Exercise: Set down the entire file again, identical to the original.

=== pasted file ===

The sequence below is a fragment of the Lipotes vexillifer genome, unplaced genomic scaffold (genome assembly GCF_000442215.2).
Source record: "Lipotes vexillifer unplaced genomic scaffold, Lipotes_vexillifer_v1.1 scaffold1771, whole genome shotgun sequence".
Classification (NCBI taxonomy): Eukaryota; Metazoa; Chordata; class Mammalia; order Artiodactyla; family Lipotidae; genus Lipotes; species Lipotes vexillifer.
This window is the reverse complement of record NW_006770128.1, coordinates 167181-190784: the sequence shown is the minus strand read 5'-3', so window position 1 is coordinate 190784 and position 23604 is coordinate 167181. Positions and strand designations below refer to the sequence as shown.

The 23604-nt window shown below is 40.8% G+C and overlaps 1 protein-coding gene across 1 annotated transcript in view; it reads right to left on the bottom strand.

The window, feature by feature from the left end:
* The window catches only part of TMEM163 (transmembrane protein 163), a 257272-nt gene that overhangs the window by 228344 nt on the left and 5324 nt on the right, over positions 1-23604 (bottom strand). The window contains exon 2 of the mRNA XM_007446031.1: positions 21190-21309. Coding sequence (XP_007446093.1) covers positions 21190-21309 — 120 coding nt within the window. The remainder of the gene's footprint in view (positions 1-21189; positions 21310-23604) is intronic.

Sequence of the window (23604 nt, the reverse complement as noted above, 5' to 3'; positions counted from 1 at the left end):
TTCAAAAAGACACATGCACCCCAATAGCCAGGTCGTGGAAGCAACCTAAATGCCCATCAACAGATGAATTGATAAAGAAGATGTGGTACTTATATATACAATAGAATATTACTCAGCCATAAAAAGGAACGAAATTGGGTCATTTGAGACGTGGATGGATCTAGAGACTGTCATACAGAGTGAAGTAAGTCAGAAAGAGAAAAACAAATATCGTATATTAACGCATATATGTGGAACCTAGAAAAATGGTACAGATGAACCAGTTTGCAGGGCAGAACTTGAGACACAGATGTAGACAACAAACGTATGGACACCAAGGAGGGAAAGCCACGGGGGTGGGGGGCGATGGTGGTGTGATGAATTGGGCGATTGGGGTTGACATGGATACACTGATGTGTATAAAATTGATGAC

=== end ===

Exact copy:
The sequence below is a fragment of the Lipotes vexillifer genome, unplaced genomic scaffold (genome assembly GCF_000442215.2).
Source record: "Lipotes vexillifer unplaced genomic scaffold, Lipotes_vexillifer_v1.1 scaffold1771, whole genome shotgun sequence".
Classification (NCBI taxonomy): Eukaryota; Metazoa; Chordata; class Mammalia; order Artiodactyla; family Lipotidae; genus Lipotes; species Lipotes vexillifer.
This window is the reverse complement of record NW_006770128.1, coordinates 167181-190784: the sequence shown is the minus strand read 5'-3', so window position 1 is coordinate 190784 and position 23604 is coordinate 167181. Positions and strand designations below refer to the sequence as shown.

The 23604-nt window shown below is 40.8% G+C and overlaps 1 protein-coding gene across 1 annotated transcript in view; it reads right to left on the bottom strand.

The window, feature by feature from the left end:
* The window catches only part of TMEM163 (transmembrane protein 163), a 257272-nt gene that overhangs the window by 228344 nt on the left and 5324 nt on the right, over positions 1-23604 (bottom strand). The window contains exon 2 of the mRNA XM_007446031.1: positions 21190-21309. Coding sequence (XP_007446093.1) covers positions 21190-21309 — 120 coding nt within the window. The remainder of the gene's footprint in view (positions 1-21189; positions 21310-23604) is intronic.

Sequence of the window (23604 nt, the reverse complement as noted above, 5' to 3'; positions counted from 1 at the left end):
TTCAAAAAGACACATGCACCCCAATAGCCAGGTCGTGGAAGCAACCTAAATGCCCATCAACAGATGAATTGATAAAGAAGATGTGGTACTTATATATACAATAGAATATTACTCAGCCATAAAAAGGAACGAAATTGGGTCATTTGAGACGTGGATGGATCTAGAGACTGTCATACAGAGTGAAGTAAGTCAGAAAGAGAAAAACAAATATCGTATATTAACGCATATATGTGGAACCTAGAAAAATGGTACAGATGAACCAGTTTGCAGGGCAGAACTTGAGACACAGATGTAGACAACAAACGTATGGACACCAAGGAGGGAAAGCCACGGGGGTGGGGGGCGATGGTGGTGTGATGAATTGGGCGATTGGGGTTGACATGGATACACTGATGTGTATAAAATTGATGAC